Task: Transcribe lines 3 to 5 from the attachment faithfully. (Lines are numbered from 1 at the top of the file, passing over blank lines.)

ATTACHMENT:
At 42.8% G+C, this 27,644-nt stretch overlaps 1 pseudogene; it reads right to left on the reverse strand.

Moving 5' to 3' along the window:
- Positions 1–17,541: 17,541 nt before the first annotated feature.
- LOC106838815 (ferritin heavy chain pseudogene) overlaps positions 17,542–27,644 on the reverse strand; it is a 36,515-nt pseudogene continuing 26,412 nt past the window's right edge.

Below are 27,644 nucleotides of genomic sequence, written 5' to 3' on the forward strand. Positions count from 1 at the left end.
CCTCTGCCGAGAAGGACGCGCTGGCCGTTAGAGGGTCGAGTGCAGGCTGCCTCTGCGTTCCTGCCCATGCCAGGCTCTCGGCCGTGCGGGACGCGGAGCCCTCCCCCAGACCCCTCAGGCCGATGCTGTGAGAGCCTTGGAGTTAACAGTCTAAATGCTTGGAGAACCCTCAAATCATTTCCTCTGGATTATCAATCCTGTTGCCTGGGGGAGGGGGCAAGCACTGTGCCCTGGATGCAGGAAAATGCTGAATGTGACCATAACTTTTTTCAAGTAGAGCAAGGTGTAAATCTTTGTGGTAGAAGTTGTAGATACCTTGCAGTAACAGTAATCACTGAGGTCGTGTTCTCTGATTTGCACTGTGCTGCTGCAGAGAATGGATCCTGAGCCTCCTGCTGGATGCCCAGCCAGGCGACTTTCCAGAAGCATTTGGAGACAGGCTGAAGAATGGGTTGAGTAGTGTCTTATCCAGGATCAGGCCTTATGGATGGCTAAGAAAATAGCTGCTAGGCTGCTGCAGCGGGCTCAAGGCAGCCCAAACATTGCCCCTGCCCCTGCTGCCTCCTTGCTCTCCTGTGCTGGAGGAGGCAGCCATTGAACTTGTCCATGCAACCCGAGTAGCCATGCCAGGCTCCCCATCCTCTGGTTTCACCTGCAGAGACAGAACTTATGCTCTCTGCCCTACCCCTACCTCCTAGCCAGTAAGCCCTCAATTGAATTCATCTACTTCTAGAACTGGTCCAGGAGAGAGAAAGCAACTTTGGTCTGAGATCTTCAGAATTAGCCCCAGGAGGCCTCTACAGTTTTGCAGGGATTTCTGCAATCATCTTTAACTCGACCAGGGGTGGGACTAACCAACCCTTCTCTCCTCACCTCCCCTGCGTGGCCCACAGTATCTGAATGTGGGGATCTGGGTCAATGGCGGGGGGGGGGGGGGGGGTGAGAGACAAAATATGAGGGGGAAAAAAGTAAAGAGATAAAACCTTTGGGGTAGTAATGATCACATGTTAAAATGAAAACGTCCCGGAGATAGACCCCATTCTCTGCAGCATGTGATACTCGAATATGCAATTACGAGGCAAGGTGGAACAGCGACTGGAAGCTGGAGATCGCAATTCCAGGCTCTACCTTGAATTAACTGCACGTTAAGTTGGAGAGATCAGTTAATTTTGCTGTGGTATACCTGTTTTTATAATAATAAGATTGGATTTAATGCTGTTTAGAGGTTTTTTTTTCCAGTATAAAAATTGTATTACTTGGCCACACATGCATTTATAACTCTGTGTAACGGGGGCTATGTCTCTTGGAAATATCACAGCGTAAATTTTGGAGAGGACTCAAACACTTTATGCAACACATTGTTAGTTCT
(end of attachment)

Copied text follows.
- Positions 1–17,541: 17,541 nt before the first annotated feature.
- LOC106838815 (ferritin heavy chain pseudogene) overlaps positions 17,542–27,644 on the reverse strand; it is a 36,515-nt pseudogene continuing 26,412 nt past the window's right edge.

Below are 27,644 nucleotides of genomic sequence, written 5' to 3' on the forward strand. Positions count from 1 at the left end.